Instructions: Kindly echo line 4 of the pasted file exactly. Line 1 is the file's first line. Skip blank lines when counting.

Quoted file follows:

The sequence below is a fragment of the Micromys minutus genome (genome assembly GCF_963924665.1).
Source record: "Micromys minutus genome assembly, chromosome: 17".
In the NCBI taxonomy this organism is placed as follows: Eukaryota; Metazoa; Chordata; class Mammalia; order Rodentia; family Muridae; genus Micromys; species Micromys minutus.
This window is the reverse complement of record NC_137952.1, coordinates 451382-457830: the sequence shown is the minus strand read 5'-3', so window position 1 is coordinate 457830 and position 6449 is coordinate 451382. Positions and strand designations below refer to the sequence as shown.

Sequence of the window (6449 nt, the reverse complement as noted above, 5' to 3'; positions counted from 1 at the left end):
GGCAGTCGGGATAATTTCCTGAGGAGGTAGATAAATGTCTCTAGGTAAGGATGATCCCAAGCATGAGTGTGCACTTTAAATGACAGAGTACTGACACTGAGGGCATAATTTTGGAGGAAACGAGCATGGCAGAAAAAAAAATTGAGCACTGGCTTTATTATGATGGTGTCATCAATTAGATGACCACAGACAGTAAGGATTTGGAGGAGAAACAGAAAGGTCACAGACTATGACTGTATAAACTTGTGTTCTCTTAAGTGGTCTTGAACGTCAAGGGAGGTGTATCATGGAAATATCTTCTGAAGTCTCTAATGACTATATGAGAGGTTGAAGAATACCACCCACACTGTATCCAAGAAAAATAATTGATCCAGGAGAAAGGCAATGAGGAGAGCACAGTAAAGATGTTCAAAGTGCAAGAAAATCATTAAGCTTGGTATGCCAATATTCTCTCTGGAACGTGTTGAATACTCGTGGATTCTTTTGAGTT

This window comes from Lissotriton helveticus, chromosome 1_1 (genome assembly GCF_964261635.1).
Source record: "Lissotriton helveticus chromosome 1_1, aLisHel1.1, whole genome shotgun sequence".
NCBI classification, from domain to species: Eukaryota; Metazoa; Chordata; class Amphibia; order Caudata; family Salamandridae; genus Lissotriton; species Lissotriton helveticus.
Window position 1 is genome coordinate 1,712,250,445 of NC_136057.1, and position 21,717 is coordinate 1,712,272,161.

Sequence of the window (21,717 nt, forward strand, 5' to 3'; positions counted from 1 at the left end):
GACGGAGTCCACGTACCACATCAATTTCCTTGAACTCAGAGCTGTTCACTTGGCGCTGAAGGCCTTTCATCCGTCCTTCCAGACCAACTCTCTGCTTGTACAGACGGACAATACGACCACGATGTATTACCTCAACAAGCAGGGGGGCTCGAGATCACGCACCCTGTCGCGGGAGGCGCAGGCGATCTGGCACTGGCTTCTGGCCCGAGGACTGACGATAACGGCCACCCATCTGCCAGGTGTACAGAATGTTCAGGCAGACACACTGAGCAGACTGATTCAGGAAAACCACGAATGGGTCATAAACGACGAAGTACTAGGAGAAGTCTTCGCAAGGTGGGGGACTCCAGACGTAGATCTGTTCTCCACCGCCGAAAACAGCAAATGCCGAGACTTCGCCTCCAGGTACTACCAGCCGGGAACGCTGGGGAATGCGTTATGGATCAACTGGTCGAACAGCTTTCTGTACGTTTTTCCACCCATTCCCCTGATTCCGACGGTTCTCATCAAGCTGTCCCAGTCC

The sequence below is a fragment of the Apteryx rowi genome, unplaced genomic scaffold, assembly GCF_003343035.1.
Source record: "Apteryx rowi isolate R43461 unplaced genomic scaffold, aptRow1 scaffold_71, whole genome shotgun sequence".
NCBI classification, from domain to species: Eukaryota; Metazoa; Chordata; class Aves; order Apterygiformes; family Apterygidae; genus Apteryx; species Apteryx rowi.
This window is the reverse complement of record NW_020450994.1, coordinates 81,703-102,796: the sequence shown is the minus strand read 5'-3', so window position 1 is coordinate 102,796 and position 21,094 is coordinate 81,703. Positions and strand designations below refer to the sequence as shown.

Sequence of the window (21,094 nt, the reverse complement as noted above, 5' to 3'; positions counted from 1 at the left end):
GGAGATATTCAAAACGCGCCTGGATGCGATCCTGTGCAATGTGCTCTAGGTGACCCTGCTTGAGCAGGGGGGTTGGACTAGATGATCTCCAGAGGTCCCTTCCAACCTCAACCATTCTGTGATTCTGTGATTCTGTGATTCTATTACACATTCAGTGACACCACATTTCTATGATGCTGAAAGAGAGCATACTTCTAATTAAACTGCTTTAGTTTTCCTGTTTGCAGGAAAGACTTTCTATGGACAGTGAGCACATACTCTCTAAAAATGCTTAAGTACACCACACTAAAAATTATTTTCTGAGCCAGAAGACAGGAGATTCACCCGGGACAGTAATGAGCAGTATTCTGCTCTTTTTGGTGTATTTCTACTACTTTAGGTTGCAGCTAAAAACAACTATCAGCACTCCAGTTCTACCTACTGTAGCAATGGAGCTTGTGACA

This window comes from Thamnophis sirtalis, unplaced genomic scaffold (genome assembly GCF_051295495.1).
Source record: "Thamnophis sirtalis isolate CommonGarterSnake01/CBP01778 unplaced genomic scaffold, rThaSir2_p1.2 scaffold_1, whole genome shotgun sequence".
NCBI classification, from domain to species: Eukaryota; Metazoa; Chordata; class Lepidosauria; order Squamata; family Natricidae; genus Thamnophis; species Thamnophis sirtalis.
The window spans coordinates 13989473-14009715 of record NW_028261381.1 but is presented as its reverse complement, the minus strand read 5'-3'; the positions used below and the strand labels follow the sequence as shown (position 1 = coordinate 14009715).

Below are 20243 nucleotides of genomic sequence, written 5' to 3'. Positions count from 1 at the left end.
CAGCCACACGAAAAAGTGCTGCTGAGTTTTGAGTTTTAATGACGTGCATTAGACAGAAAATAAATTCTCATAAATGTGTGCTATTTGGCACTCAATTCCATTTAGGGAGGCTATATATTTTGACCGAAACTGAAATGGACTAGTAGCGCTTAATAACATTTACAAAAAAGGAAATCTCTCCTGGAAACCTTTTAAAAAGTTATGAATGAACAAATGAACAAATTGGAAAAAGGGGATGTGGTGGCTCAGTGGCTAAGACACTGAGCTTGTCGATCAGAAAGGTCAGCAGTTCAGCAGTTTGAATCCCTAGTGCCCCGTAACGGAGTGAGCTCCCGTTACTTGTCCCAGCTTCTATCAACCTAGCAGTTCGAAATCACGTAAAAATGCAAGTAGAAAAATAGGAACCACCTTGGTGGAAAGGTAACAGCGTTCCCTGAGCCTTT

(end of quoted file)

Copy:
This window is the reverse complement of record NC_137952.1, coordinates 451382-457830: the sequence shown is the minus strand read 5'-3', so window position 1 is coordinate 457830 and position 6449 is coordinate 451382. Positions and strand designations below refer to the sequence as shown.